SC seeks A-G’s aid in Bhushan case

Prashant Bhushan  

The Supreme Court on Thursday reached out to Attorney-General K.K. Venugopal to act as amicus curiae and assist it with legal questions raised in a contempt case initiated against civil rights lawyer Prashant Bhushan for his remarks on judicial corruption in Tehelka magazine in 2009.

A three-judge Bench led by Justice A.M. Khanwilkar agreed with senior advocate Rajeev Dhavan’s suggestion that Mr. Venugopal needed to be heard first as the case raised several cardinal issues of the right to criticise the judiciary in a public forum.

Questions on law

The case has brought to focus pertinent questions of law, including whether a person who expresses a bona fide opinion about judicial corruption is obliged to prove it or “whether it is enough to show that he bona fide held that opinion”.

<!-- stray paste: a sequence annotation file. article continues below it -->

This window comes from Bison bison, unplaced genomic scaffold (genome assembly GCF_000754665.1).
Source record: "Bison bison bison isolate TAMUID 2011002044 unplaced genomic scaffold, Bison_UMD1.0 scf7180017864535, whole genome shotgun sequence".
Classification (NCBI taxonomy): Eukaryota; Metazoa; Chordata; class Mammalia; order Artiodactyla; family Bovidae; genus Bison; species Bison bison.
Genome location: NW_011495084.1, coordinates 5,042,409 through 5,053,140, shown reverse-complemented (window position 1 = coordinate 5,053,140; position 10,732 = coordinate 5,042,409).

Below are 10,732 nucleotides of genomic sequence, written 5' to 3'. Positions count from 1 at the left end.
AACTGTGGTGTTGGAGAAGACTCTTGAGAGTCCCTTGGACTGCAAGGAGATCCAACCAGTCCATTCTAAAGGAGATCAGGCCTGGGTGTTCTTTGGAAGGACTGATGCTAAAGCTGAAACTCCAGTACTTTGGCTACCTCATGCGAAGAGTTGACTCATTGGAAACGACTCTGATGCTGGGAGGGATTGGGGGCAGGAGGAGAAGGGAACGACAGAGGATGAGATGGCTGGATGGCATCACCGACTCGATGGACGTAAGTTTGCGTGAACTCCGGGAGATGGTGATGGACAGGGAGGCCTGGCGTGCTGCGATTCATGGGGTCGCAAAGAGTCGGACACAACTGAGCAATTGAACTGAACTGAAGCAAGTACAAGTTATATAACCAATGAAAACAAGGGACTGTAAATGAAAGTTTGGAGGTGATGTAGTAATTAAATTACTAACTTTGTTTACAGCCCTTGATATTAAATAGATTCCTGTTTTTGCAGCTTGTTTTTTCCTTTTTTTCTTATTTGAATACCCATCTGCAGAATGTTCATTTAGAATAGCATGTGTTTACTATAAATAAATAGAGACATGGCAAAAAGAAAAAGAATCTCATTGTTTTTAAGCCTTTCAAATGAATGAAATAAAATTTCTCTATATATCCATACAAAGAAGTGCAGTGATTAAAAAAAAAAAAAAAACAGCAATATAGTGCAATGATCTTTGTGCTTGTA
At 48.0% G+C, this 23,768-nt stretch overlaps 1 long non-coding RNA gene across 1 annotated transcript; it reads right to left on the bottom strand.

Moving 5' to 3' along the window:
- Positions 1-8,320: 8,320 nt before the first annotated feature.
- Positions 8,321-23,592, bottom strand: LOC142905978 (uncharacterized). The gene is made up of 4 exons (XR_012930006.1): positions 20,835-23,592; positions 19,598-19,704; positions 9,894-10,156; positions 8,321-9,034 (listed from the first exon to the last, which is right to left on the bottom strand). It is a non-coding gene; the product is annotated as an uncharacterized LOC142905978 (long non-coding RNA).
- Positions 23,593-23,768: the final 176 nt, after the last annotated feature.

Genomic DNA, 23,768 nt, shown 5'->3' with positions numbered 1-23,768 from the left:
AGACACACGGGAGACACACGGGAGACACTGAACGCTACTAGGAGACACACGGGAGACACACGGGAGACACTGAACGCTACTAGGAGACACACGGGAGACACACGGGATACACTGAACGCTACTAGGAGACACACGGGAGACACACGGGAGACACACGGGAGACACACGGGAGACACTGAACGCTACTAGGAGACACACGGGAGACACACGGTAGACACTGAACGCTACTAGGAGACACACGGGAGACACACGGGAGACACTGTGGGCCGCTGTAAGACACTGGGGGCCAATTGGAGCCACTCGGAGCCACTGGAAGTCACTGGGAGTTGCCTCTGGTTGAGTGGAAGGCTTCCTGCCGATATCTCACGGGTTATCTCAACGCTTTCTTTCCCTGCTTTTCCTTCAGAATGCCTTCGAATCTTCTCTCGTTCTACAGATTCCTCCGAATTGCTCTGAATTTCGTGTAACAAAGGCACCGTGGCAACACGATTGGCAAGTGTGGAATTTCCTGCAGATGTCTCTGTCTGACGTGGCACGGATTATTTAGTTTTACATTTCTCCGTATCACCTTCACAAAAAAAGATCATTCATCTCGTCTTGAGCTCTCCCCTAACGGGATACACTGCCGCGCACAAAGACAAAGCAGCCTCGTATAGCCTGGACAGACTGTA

The case also involves the issue whether the suo motu powers of the Supreme Court to initiate contempt under Article 129 to curtail free speech and expression is restrained by the Contempt of Courts Act, 1971. Mr. Dhavan has strongly pitched for the questions to be referred to a Constitution Bench.

Due process

One of the questions also deals with the violation of due process as suo motu contempt proceedings in the Supreme Court has no provision for appeal.

This is the maiden hearing of the contempt case before the Justice Khanwilkar Bench.

Earlier, the case was listed before another three-judge Bench headed by Justice Arun Mishra, who retired on September 2.

The Justice Khanwilkar Bench ordered the copies of the case records to be served on the Attorney General and posted the case for hearing on October 12.